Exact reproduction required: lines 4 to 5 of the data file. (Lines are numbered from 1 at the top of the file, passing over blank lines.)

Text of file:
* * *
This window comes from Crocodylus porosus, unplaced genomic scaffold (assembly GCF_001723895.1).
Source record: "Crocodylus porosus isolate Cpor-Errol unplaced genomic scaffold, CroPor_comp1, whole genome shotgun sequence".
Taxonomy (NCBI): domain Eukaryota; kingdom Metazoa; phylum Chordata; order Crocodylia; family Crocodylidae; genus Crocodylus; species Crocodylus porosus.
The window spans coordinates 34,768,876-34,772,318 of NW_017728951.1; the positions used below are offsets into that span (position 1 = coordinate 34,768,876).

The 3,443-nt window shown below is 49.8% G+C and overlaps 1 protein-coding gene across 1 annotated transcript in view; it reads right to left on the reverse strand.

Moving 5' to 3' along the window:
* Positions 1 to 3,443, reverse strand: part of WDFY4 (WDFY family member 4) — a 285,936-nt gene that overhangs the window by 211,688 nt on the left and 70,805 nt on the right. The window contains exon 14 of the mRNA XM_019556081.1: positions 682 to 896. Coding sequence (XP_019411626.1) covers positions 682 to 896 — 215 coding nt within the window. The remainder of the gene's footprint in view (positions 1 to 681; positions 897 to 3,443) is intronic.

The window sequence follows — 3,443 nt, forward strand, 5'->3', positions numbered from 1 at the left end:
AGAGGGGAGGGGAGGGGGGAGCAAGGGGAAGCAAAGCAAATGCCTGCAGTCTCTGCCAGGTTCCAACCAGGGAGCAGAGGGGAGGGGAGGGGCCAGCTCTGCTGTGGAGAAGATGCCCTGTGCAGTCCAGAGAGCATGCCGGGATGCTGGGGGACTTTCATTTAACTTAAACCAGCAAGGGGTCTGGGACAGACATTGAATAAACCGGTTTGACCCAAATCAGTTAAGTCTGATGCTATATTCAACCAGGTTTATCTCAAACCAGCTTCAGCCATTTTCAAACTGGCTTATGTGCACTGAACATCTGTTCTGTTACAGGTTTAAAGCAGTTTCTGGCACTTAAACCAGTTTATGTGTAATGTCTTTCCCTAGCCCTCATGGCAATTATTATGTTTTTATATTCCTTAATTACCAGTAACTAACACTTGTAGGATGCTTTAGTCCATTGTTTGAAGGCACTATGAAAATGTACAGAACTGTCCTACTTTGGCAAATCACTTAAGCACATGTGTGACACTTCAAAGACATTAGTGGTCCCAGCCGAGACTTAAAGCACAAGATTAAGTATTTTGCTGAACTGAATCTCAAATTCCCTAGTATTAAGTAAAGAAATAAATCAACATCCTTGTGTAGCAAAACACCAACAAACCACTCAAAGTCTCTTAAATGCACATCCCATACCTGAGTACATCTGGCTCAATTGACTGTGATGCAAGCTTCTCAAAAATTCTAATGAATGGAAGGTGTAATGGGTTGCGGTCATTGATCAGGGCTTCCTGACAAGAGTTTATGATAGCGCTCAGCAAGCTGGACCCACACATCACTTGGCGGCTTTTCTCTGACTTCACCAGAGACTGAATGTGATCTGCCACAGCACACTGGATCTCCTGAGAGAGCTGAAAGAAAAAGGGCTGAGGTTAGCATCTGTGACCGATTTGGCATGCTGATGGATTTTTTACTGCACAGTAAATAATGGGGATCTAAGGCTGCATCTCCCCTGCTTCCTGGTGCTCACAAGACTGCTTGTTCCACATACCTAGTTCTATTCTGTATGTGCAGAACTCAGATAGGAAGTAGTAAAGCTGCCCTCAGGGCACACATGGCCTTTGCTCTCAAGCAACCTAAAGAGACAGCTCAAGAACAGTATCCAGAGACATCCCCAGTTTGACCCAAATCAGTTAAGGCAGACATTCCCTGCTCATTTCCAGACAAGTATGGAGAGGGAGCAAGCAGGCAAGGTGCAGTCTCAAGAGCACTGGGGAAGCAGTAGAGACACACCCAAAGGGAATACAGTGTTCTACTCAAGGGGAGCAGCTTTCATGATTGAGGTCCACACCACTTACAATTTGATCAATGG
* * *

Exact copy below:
The window spans coordinates 34,768,876-34,772,318 of NW_017728951.1; the positions used below are offsets into that span (position 1 = coordinate 34,768,876).

The 3,443-nt window shown below is 49.8% G+C and overlaps 1 protein-coding gene across 1 annotated transcript in view; it reads right to left on the reverse strand.